When I talk about the black body I mean it as in physically - our actual bodies, and as in the body of the black community. I think perceptions of the black body - both physically and as a community - depend more on your own personal experiences rather than on gender. For example, when I started secondary school, I got asked by a white classmate what colour my nipples were - she'd never seen a black person naked. This comes from all of the books you have when you're a kid, in my experience, most children's books (15 years ago anyway) were all illustrations of white people, diagrams of the physical body included were only of white people, so something as small and irrelevant as the colour of nipples was unknown to people who'd never seen a physical naked black figure before.
How do you think perception of the black body has changed in recent years?
I think in recent years black people have been in the media much more than they were 10, or even five years ago, which has an affect on the general perception of the black body. The more people see the black body, the more normal it becomes and the more people see black people as equals.
What about in fashion - with the rise of Grace Wales Bonner and Lineisy Montero bringing natural black hair back to the catwalk?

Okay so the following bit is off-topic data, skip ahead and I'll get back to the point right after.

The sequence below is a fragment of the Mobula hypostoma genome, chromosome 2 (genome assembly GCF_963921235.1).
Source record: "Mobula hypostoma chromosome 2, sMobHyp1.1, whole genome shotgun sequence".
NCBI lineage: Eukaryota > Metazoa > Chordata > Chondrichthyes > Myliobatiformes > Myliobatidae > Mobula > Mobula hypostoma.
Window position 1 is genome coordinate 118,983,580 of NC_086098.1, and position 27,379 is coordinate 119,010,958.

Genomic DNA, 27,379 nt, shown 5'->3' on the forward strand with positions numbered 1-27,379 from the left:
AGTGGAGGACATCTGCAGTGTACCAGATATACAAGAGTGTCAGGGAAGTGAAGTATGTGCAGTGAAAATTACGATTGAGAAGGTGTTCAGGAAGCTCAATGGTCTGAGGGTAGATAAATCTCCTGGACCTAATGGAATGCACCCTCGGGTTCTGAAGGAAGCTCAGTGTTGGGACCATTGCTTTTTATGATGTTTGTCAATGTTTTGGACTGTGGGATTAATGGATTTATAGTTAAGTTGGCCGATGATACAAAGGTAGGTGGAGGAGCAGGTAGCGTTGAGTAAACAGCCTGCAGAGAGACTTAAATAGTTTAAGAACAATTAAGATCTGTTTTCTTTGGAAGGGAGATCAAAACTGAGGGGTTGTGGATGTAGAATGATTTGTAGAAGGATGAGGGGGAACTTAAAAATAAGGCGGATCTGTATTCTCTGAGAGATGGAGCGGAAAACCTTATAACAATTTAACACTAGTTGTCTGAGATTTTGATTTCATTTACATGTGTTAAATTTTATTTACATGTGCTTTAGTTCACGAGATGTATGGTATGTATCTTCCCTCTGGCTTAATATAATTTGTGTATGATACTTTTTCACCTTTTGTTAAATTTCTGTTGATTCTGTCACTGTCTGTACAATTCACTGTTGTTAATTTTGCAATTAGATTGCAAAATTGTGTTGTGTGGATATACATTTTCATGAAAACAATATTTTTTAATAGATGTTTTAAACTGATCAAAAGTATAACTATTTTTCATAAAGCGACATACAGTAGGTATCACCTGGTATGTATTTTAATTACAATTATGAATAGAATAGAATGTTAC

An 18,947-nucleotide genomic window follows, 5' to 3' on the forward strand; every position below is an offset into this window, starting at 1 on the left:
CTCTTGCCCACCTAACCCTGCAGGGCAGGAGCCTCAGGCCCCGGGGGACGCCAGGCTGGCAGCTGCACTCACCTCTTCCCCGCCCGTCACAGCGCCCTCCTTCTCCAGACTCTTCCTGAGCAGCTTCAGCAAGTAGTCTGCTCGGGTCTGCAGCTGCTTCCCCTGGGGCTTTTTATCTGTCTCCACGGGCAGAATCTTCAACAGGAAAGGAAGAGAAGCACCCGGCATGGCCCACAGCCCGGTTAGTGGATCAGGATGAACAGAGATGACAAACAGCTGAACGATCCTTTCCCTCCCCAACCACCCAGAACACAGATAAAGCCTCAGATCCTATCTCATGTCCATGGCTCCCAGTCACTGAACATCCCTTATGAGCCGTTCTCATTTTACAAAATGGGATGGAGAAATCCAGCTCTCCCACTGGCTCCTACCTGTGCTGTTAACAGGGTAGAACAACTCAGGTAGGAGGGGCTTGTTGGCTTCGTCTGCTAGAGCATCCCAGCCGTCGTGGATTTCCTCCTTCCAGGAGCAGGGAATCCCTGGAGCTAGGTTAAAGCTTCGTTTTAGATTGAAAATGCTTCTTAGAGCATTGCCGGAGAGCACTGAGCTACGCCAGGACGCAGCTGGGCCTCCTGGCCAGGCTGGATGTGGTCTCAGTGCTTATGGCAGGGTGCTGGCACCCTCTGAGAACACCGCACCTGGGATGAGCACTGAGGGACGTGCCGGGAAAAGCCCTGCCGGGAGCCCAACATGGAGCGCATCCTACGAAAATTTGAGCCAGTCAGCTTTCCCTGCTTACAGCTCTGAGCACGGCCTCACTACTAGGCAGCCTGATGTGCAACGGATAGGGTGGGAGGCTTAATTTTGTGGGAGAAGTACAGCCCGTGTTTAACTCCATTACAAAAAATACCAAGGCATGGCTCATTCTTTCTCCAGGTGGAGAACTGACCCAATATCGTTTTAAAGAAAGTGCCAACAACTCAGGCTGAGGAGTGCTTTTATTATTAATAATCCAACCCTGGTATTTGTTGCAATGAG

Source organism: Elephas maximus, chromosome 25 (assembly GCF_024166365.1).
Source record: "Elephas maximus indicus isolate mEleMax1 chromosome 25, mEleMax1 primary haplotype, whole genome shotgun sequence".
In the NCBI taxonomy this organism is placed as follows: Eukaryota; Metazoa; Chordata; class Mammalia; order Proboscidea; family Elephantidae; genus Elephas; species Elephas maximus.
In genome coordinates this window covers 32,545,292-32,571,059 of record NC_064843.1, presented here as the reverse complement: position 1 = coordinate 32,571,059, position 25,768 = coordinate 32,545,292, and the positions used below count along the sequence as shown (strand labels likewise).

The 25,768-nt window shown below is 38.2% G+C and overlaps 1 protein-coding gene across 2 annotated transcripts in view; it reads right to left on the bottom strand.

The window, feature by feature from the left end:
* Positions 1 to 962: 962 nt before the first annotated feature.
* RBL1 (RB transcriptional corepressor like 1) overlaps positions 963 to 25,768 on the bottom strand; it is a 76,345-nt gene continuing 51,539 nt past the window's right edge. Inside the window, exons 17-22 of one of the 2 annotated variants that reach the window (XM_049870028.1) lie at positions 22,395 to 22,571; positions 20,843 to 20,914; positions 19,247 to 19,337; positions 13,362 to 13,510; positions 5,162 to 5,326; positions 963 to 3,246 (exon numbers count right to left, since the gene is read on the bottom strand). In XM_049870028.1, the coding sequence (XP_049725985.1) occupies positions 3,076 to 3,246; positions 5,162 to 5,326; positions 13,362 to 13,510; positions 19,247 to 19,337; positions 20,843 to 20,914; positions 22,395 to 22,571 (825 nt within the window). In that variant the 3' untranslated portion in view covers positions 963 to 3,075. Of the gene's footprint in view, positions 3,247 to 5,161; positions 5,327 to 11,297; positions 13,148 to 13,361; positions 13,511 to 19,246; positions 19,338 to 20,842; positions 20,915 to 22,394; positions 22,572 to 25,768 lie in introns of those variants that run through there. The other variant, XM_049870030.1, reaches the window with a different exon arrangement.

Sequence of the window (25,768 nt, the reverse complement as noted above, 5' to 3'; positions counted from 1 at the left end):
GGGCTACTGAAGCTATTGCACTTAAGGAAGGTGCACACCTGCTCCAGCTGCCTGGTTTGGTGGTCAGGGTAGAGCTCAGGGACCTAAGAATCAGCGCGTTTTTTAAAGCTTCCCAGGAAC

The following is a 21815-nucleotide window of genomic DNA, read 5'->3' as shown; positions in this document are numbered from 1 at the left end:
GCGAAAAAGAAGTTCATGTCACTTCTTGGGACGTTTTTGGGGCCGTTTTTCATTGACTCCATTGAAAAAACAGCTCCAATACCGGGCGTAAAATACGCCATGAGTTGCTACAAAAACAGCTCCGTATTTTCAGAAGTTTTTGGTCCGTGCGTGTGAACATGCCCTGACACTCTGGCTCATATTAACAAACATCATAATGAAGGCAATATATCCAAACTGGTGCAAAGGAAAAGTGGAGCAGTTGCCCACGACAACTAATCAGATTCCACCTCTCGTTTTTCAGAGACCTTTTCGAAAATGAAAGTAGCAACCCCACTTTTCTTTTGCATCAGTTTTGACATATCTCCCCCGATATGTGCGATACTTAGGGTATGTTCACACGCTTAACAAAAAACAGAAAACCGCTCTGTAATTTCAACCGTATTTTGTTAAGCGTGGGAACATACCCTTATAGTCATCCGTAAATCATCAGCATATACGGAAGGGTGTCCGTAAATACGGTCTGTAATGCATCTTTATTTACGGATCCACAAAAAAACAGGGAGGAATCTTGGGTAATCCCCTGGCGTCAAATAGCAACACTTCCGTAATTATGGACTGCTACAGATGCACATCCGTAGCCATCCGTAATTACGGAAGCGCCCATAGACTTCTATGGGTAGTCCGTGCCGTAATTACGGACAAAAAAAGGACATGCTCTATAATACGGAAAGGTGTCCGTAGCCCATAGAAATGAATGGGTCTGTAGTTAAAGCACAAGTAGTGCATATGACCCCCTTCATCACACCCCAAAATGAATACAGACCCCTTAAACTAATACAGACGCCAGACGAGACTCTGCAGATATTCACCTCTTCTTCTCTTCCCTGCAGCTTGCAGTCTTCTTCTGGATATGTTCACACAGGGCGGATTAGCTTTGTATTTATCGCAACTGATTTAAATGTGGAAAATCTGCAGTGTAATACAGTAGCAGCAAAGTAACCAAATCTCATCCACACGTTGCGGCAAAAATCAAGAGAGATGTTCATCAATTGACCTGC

I'm so happy to see Grace Wales Bonner doing so well and sticking so firmly to her positive afrocentrism. The shoot that Harley Weir and Julia Sarr-Jamois did with Wales Bonner was just beyond words, as are Grace's presentations. And it's incredible to see Lineisy Montero with her beautiful natural hair doing so well in fashion, but I still feel that fashion has a long way to go to in terms of not only accepting black people but other ethnic minorities too. There's a massive lack of black, Asian and south American. I was thinking about actually starting up my own agency to showcase these beautiful people that are not even unrepresented but just hardly exist in fashion in London. Most black models still have a weave or wig to have straight hair, not only because it's seen as more desirable but so that hair stylists don't damage their natural hair because they don't actually know how to work with it! The perception of the black body is definitely changing, slowly but surely. The demand needs to come from way higher up though, if big brands and designers thought that their sales would still flourish by using a more diverse range of models they would, and so modelling agencies and casting agents would be forced to sign more culturally diverse models because there would be a demand for them. Unfortunately at the moment that's not the case.
What are the differences between our conscious and subconscious perceptions?